fmt.Println("Varible a has a value between 2 and 9")
	} else if a >= 10 && a <= 20 {
		fmt.Println("Varible a has a value greater than or equal to 10 and less than or equal to 20")
	}
}

When you have multiple conditions to evaluate and take an action, the typical if construct may become too long. This is where many programming languages, including Go, provide the switch construct.

Switch

A switch statement evaluates an expression and compares the result against a few possible matches defined within the switch block.

The general syntax for writing a switch construct is as follows.

switch <expression> {
	case <expr1>: 
        //code
    case <expr2>:
        //code
    default:
        //code
}

As you see in the above syntax, the switch statement is followed by an expression. This can be a simple variable or an expression that evaluates to a value that can be looked up in the possible matches in a switch block. You can have any number of cases to match. These cases must all be unique. The default block gets executed when no other cases match. Default is optional.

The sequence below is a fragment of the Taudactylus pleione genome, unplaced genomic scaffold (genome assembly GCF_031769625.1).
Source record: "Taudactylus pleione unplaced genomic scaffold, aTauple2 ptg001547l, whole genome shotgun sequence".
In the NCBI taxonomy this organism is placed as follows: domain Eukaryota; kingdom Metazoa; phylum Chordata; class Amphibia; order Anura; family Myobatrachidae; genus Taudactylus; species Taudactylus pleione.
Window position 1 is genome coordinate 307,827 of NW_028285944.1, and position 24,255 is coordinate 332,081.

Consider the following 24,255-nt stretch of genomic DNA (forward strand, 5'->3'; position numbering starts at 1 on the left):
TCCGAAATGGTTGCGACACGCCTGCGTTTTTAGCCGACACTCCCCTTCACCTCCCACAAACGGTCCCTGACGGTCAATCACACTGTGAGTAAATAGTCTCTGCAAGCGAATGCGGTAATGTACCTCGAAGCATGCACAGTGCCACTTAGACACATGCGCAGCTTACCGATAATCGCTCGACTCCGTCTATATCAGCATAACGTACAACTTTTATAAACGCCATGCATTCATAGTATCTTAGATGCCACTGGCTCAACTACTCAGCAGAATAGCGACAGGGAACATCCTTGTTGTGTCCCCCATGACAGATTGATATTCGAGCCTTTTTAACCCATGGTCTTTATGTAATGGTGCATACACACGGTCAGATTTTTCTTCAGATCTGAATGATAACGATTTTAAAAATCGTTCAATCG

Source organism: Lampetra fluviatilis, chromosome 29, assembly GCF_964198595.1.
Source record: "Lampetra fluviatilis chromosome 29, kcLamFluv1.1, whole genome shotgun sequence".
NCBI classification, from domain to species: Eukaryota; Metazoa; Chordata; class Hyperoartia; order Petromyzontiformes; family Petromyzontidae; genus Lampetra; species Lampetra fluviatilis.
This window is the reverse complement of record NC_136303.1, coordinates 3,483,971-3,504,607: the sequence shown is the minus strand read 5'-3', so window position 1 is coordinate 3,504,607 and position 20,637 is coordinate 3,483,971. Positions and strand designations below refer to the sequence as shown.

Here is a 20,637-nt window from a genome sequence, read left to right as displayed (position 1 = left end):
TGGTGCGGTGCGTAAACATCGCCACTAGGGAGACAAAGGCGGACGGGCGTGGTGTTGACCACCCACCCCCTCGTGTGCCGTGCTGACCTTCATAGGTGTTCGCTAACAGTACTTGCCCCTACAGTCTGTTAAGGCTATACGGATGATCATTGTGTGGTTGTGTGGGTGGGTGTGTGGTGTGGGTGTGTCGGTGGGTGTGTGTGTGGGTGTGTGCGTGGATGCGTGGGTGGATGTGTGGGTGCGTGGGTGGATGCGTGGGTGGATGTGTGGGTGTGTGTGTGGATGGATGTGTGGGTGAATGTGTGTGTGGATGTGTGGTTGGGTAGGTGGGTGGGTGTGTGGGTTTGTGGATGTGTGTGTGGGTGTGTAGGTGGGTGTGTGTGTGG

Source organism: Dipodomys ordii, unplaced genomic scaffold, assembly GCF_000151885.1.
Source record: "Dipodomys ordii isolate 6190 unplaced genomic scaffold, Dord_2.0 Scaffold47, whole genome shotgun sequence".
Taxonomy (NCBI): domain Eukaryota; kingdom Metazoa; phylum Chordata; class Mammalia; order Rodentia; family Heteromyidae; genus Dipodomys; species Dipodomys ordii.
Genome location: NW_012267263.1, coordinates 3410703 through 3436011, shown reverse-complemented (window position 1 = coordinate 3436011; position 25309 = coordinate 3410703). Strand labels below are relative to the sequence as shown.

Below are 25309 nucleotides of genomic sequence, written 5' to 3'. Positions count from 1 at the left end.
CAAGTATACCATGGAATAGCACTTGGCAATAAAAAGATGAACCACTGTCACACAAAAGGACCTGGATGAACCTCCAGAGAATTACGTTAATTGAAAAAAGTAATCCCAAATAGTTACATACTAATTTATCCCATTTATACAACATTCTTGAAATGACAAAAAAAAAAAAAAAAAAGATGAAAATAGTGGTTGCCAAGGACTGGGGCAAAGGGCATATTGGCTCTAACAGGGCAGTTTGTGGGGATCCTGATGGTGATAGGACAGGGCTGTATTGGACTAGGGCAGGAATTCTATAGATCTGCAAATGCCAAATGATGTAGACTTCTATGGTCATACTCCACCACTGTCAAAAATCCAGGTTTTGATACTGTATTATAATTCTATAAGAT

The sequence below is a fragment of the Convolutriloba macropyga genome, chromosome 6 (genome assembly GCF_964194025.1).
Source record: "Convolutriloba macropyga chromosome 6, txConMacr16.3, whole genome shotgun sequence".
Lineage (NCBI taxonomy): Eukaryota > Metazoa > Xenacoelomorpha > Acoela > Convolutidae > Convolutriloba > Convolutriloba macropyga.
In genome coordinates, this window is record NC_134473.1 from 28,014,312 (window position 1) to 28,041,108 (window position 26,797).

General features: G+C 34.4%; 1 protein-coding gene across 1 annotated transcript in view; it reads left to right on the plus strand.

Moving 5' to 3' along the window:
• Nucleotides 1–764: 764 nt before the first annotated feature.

Here is a full example.

package main

import "fmt"

func main() {
	a := 10
	switch a {
		case 20:
			fmt.Println("Value of a is 20")
		case 30:
			fmt.Println("Value of a is 30")
		case 10:
			fmt.Println("Value of a is 10")
		default:
			fmt.Println("Value of a did not match any cases above")
	}
}

When you run this program, the third case gets evaluated and “Value of a is 10” gets printed. The case statement can have multiple expressions as well. For example,

package main

import "fmt"

func main() {
	string1 := "o"
	switch string1 {
	case "a", "e", "i", "o", "u":
		fmt.Println("Supplied string is an vowel")
	default:
		fmt.Println("Supplied string is not an vowel")
	}
}